Print edition : May 12, 2017

A. Ashok, Dalit activist and trustee of the J.H.A. Tremenheere Foundation, at the memorial for John Thomas and Ezhumalai in Chengleput. Photo: By Special Arrangement

Though it ended in tragedy, the Karanai agitation of 1994 brought Dalits together under a common cause.

IN the mid 1990s, the people of Karanai, a fertile hamlet near Mamallapuram in Kancheepuram district, waged a valiant struggle that caught the attention of the country. Though the struggle for panchami land, described as a significant moment for Dalit empowerment in Tamil Nadu, ended in tragedy, it energised the Dalits to come under a common banner for the retrieval of land occupied by non-Dalits in the State.

More than two decades later, what stands as the only testimony to the struggle is an innocuous memorial for John Thomas of Pappanallur village and Ezhumalai of Kulipanthandalam, the two youths who laid down their lives in the agitation. The movement has lost steam in recent years though pockets of resistance remain and isolated protests are reported from various places. “There is no unity among the groups to take the agitation to the next level. Dalit leaders come once in a year to observe the anniversary of the Karanai struggle and garland the memorial. Since the memorial does not have portraits of the two martyred youths, people bring the youths’ photos and leave them at the memorial after paying their respects,” said Selvarani (35), a shepherdess. When this correspondent visited the memorial, he found photos of the two youths strewn on the ground.

Problems began to crop up in 1994 when the Social Action Movement (SAM), an NGO in Mamandur near Chengleput, decided to restore 633 acres of panchami (Depressed Class) land to 300 Dalit families in Karanai village, which the British had allotted to them in 1933. Over a period of time, these had fallen into the hands of non-Dalits, a majority of them caste Hindus. SAM, as a symbolic start to its “Panchami Land Restoration Movement”, mobilised hundreds of Dalits, including women and children, from Chengleput, Kancheepuram, Maduranthagam and Uthiramerur blocks in Kancheepuram district, in Karanai village on October 4, 1994. The people gathered at the village and installed the statue of Ambedkar on a piece of 4.5 acres of panchami land allegedly possessed by a non-Dalit in the village. They also ploughed the land to emphasise their right over these lands.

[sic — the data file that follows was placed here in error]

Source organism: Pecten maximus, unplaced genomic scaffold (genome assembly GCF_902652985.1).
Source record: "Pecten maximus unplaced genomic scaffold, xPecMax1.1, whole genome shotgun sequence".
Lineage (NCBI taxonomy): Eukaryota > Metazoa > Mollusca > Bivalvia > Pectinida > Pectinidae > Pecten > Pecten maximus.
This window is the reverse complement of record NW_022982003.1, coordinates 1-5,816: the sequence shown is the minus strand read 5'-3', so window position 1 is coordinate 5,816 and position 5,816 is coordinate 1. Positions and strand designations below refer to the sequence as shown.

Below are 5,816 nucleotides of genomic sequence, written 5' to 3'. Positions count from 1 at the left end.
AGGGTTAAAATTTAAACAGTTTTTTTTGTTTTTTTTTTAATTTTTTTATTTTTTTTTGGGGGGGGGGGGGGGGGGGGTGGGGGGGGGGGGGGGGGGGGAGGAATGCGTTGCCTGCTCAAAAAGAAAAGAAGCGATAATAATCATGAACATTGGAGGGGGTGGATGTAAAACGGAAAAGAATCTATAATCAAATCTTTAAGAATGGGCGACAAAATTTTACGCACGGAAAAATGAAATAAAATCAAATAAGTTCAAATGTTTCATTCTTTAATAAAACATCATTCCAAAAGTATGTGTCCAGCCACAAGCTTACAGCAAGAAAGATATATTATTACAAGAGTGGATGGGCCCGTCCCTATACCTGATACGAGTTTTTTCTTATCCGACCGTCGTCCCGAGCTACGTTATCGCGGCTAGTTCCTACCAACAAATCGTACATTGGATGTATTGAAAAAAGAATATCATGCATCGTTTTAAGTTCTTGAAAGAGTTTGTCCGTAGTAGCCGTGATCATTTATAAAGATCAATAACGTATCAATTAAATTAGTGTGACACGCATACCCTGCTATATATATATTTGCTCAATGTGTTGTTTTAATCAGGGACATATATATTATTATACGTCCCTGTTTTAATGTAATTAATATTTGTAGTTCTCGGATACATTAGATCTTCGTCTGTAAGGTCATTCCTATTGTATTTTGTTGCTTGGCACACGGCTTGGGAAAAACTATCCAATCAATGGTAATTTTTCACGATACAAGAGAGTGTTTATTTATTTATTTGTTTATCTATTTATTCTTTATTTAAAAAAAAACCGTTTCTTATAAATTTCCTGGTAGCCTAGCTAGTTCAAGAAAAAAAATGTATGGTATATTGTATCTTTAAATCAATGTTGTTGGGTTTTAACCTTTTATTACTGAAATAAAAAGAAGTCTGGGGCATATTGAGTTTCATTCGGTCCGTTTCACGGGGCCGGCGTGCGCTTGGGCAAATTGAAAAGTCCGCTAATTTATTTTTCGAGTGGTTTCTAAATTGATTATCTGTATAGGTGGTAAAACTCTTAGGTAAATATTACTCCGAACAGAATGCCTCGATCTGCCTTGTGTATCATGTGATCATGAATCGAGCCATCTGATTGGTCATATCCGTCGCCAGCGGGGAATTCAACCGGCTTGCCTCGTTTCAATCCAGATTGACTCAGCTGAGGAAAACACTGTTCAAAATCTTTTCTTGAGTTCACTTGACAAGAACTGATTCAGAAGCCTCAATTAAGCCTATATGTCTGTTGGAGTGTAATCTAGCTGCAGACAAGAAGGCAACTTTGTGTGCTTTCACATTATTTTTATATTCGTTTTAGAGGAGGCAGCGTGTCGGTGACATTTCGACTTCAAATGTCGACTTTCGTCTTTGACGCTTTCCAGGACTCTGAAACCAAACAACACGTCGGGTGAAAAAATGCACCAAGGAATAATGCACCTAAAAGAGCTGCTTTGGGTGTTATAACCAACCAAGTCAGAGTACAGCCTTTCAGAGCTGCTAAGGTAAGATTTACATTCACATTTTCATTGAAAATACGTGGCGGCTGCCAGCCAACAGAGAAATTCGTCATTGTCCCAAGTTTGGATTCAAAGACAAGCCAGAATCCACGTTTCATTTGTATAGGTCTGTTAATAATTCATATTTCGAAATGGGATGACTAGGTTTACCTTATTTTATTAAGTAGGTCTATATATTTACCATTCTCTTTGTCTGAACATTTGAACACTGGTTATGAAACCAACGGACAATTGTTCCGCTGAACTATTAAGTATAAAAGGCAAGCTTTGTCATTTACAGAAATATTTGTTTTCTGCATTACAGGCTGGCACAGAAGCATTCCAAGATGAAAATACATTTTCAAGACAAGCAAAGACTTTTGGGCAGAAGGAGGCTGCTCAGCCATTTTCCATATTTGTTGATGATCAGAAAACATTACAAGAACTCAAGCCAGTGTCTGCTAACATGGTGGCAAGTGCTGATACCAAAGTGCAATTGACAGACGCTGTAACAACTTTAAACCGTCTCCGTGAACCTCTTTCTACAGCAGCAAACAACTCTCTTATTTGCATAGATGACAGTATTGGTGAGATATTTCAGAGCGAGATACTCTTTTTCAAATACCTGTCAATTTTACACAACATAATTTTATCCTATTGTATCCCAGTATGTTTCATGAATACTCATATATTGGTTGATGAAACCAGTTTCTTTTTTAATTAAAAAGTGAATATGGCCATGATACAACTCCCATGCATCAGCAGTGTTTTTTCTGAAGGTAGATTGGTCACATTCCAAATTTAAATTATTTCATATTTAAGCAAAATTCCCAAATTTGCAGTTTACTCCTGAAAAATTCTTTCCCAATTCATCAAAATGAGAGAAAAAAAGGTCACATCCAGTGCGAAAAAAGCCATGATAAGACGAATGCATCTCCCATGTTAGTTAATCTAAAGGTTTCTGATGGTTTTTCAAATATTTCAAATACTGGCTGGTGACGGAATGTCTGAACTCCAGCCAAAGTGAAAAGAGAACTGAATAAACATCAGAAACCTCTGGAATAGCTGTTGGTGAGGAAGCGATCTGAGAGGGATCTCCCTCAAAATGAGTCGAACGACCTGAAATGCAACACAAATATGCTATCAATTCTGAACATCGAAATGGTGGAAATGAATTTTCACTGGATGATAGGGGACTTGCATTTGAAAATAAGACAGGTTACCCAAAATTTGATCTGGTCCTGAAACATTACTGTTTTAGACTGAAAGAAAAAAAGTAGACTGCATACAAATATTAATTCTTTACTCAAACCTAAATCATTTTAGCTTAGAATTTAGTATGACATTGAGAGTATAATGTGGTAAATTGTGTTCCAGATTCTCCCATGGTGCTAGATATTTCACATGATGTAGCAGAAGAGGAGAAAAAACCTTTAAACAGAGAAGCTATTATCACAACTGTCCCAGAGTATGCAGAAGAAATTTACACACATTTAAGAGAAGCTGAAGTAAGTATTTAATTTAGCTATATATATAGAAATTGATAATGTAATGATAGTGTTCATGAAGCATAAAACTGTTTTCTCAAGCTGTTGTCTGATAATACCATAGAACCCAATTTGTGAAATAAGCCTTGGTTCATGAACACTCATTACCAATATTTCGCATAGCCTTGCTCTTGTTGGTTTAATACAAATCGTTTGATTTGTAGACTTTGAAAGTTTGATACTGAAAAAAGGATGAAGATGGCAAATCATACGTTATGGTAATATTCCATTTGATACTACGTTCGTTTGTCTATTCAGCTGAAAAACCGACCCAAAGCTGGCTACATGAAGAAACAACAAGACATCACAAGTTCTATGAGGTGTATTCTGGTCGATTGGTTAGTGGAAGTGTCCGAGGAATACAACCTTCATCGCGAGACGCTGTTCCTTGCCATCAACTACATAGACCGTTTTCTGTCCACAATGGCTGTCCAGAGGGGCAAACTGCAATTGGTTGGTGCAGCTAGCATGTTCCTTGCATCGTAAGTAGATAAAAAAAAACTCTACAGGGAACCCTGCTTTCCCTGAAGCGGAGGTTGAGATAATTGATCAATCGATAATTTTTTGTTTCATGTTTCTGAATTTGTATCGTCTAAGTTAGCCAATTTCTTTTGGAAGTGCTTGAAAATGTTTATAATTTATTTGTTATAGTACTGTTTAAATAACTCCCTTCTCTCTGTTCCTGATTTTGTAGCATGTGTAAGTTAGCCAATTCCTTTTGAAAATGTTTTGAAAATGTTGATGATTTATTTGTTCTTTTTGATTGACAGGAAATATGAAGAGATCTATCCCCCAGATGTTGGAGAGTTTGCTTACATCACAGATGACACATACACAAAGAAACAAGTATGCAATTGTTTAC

“Pasarai” A. Selvaraj, a Viduthalai Chiruthaigal Katchi (VCK) functionary from Kancheepuram, participated in the agitation. Talking to Frontline, the 57-year-old Dalit activist said that the organisation he had founded, the Ambedkar Pasarai (Ambedkar Forum), and SAM took up the Karanai agitation when one of the panchami beneficiaries in the village, Deepan Chakravarthy, approached them saying that his ancestor’s land was being occupied by a non-Dalit and that it should be retrieved. “We organised an agitation in Karanai on October 4, 1994. A Dalit activist, M. K. Mayan of Perumbakkam, ploughed the panchami land. I unveiled the Ambedkar statue that had been installed on the land by SAM,” he said.

The next day, a strong force of police and revenue officials, acting under pressure from caste Hindus, descended on the site and, after chasing out the Dalits, removed the Ambedkar statue using an earthmover, damaging it in the process. The incidents took the State by storm. Agitations and protests were organised all over Tamil Nadu. Those who organised the agitation in Karanai were arrested. As a mark of protest against the police crackdown and the removal of the Ambedkar statue, the organisers decided to hold a dharna in front of the Sub Collector’s office in Chengleput on October 10, 1994. Nearly 10,000 people from the surrounding villages gathered there on that fateful day.

The protesters organised a road blockade. A five-member committee led by Selvaraj held talks with the district officials and requested them to reinstall the statue. “But we were ill-treated during the talks. Hence, we resorted to an agitation,” he said. Selvaraj claims that the agitation was peaceful until a Salem-bound State Transport Corporation bus was set on fire by some miscreants. “The police opened fire and the two youths, John Thomas and Ezhumalai, were killed. Later, social and Dalit activists, including T.S.S. Mani, rushed to Chengleput from Chennai to extend their support. By then 26 women and 124 men had been arrested and scores injured,” he said.